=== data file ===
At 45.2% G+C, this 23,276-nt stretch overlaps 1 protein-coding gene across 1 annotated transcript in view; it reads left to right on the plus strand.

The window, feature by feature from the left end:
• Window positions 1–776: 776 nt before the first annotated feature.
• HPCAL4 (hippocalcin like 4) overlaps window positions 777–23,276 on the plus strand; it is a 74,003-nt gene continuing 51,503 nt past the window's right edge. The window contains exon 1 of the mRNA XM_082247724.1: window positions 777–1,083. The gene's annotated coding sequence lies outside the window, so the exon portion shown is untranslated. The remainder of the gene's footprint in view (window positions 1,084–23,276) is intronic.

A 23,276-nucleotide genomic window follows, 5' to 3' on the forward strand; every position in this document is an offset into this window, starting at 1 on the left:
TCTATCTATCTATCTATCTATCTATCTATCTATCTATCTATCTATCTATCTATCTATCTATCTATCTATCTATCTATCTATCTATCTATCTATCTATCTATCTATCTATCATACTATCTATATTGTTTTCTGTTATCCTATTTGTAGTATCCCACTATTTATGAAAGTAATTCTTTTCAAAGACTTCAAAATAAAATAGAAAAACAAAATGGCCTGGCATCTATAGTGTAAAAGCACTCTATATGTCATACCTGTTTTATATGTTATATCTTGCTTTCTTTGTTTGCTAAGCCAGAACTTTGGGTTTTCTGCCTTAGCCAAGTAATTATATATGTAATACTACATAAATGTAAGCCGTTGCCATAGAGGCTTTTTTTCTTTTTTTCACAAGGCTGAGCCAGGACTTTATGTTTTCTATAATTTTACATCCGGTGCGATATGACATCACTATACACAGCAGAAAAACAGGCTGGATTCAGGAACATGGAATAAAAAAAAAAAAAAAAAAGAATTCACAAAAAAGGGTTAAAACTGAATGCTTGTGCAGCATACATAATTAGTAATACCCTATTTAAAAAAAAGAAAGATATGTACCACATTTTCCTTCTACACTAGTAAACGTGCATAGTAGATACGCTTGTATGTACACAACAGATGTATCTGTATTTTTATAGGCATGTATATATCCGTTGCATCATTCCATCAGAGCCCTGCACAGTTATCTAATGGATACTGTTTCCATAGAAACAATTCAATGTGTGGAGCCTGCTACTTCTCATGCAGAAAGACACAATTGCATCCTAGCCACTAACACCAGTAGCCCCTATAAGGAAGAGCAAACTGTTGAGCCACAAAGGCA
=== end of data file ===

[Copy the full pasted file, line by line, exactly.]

At 45.2% G+C, this 23,276-nt stretch overlaps 1 protein-coding gene across 1 annotated transcript in view; it reads left to right on the plus strand.

The window, feature by feature from the left end:
• Window positions 1–776: 776 nt before the first annotated feature.
• HPCAL4 (hippocalcin like 4) overlaps window positions 777–23,276 on the plus strand; it is a 74,003-nt gene continuing 51,503 nt past the window's right edge. The window contains exon 1 of the mRNA XM_082247724.1: window positions 777–1,083. The gene's annotated coding sequence lies outside the window, so the exon portion shown is untranslated. The remainder of the gene's footprint in view (window positions 1,084–23,276) is intronic.

A 23,276-nucleotide genomic window follows, 5' to 3' on the forward strand; every position in this document is an offset into this window, starting at 1 on the left:
TCTATCTATCTATCTATCTATCTATCTATCTATCTATCTATCTATCTATCTATCTATCTATCTATCTATCTATCTATCTATCTATCTATCTATCTATCTATCTATCTATCATACTATCTATATTGTTTTCTGTTATCCTATTTGTAGTATCCCACTATTTATGAAAGTAATTCTTTTCAAAGACTTCAAAATAAAATAGAAAAACAAAATGGCCTGGCATCTATAGTGTAAAAGCACTCTATATGTCATACCTGTTTTATATGTTATATCTTGCTTTCTTTGTTTGCTAAGCCAGAACTTTGGGTTTTCTGCCTTAGCCAAGTAATTATATATGTAATACTACATAAATGTAAGCCGTTGCCATAGAGGCTTTTTTTCTTTTTTTCACAAGGCTGAGCCAGGACTTTATGTTTTCTATAATTTTACATCCGGTGCGATATGACATCACTATACACAGCAGAAAAACAGGCTGGATTCAGGAACATGGAATAAAAAAAAAAAAAAAAAAGAATTCACAAAAAAGGGTTAAAACTGAATGCTTGTGCAGCATACATAATTAGTAATACCCTATTTAAAAAAAAGAAAGATATGTACCACATTTTCCTTCTACACTAGTAAACGTGCATAGTAGATACGCTTGTATGTACACAACAGATGTATCTGTATTTTTATAGGCATGTATATATCCGTTGCATCATTCCATCAGAGCCCTGCACAGTTATCTAATGGATACTGTTTCCATAGAAACAATTCAATGTGTGGAGCCTGCTACTTCTCATGCAGAAAGACACAATTGCATCCTAGCCACTAACACCAGTAGCCCCTATAAGGAAGAGCAAACTGTTGAGCCACAAAGGCA